Communities along the White Volta in the Northern Region impacted by the spillage of excess water from the Bagre Dam in neighbouring Burkina Faso have called for a quick response to the plight of victims of the spillage
‘Operation Thunderbolt’, a rescue team established by NADMO to address the challenges confronting communities affected by the flooding, is currently stationed in Walewale in the West Mamprusi municipality, which is far from the communities.
In an interview with the Daily Graphic, the people said the relocation of the rescue team would enable it to respond quickly to emergency situations in the affected communities.
The distance between the affected communities and the place where the rescue team is stationed is about 45 kilometres, equivalent to two hours’ drive.
The flood situation had also made roads leading to the affected communities inaccessible, they added.
The hardest hit communities are Janga,
The appeal is coming on the heels of the death of a 13-year-old boy at Zangum, a farming community in the West Mamprusi municipality, who got drowned last Tuesday afternoon.
According to NADMO officials, the deceased fell into an abandoned sand-winning pit which had been filled by the flood waters.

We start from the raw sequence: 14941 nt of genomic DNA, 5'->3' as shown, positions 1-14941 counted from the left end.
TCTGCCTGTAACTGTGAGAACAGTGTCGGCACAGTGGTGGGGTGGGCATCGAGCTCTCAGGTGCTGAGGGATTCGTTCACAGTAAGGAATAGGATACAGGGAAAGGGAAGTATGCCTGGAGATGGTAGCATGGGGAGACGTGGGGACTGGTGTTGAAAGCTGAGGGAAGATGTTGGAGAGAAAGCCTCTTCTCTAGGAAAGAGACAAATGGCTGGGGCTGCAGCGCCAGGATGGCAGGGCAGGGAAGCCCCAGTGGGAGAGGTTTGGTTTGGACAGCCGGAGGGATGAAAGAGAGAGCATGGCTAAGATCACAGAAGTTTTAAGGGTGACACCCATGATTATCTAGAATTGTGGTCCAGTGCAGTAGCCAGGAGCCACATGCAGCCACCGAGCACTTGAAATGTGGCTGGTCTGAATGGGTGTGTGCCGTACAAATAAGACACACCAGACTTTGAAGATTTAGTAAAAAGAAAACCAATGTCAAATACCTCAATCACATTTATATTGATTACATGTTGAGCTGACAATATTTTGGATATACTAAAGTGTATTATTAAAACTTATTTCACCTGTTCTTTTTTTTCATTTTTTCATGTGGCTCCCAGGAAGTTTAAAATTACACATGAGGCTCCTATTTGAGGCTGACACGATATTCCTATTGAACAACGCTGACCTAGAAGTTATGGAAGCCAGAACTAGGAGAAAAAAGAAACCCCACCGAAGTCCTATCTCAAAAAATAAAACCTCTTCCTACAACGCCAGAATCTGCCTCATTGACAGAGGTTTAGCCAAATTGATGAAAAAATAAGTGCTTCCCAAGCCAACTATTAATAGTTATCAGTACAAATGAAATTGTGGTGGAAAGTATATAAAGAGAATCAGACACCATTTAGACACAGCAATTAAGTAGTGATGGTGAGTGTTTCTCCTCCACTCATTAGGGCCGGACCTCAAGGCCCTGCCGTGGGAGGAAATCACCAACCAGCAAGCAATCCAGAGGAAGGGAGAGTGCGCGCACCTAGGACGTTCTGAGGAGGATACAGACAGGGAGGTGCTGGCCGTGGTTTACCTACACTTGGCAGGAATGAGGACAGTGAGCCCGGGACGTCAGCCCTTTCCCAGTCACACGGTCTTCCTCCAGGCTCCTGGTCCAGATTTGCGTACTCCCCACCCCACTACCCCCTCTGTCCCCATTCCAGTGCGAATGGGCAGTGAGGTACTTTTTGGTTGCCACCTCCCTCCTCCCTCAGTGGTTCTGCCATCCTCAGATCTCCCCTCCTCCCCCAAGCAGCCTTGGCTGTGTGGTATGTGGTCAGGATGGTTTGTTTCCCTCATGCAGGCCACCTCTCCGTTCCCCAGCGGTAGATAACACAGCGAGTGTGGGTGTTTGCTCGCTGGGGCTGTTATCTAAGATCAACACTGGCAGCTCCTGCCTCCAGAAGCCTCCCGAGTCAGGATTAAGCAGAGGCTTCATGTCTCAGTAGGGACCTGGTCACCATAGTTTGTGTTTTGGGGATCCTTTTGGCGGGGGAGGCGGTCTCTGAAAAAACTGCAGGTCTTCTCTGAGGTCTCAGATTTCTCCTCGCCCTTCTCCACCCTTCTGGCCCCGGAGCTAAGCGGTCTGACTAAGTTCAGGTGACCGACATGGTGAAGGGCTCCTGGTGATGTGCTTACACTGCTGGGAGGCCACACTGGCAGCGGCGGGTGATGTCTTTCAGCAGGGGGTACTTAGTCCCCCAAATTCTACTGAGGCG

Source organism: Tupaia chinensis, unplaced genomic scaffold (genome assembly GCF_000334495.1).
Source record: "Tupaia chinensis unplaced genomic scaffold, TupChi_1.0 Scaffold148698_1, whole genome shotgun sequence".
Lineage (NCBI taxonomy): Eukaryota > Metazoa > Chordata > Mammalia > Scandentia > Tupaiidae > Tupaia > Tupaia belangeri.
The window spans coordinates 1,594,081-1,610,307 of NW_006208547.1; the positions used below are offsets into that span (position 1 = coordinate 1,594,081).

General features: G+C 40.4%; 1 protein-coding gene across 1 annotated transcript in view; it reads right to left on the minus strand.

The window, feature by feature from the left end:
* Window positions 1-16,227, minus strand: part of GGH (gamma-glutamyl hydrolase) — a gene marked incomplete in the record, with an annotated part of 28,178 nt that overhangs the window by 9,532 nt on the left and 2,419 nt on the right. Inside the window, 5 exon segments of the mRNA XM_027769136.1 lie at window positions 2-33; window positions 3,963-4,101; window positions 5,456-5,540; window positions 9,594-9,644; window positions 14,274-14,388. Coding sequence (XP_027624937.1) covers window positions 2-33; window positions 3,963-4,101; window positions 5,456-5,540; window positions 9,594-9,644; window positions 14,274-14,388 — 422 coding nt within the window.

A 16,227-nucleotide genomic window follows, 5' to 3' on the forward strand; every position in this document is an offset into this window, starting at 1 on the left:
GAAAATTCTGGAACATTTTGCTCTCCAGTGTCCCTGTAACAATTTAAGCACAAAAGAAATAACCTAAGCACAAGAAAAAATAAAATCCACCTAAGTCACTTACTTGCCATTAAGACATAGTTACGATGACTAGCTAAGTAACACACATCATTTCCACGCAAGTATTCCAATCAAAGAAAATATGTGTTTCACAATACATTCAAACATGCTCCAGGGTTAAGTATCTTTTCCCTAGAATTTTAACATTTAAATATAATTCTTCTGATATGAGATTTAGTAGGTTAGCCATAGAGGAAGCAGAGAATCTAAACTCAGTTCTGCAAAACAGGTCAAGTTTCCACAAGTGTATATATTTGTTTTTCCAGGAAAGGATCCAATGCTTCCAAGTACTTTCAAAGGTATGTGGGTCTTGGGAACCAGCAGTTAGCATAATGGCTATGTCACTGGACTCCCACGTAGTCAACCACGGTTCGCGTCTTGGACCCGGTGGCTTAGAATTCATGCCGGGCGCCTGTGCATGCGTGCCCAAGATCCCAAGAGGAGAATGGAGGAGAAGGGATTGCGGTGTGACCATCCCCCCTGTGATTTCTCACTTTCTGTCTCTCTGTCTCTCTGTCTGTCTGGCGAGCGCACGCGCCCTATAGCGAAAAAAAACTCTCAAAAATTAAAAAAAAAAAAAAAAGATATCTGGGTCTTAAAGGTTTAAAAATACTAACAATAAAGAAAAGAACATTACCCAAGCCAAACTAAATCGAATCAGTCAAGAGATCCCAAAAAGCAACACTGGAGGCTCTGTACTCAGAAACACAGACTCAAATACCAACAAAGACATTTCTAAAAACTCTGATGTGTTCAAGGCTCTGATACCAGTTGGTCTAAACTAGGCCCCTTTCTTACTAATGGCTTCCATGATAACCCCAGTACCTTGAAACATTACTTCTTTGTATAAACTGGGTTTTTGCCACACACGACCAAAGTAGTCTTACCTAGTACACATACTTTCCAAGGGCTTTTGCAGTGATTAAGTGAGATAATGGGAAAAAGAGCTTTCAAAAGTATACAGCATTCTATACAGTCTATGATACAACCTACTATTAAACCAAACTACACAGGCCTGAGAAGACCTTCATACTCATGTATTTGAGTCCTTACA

The West Mamprusi Municipal Police Commander, Superintendent of Police Mr Obrako Sarpong Bempah, confirmed the death of the boy, whose name he gave as Raihan Yahaya.
He said the body had since been released to the family for burial, in accordance with Islamic tradition.
Although this is the first casualty recorded since the spillage, hundreds of residents living along the White Volta in the region have been experiencing the devastating effects of the situation, while several acres of farmland are also submerged.
The Northern Regional Operations Manager of NADMO, Mr Abu Adam, said officers had been deployed to the affected areas to assess the extent of damage to enable them to distribute relief items to the victims.
“Our team is on the ground working hard to ensure that we rescue persons who may be trapped by the flood waters. We are also assessing the extent of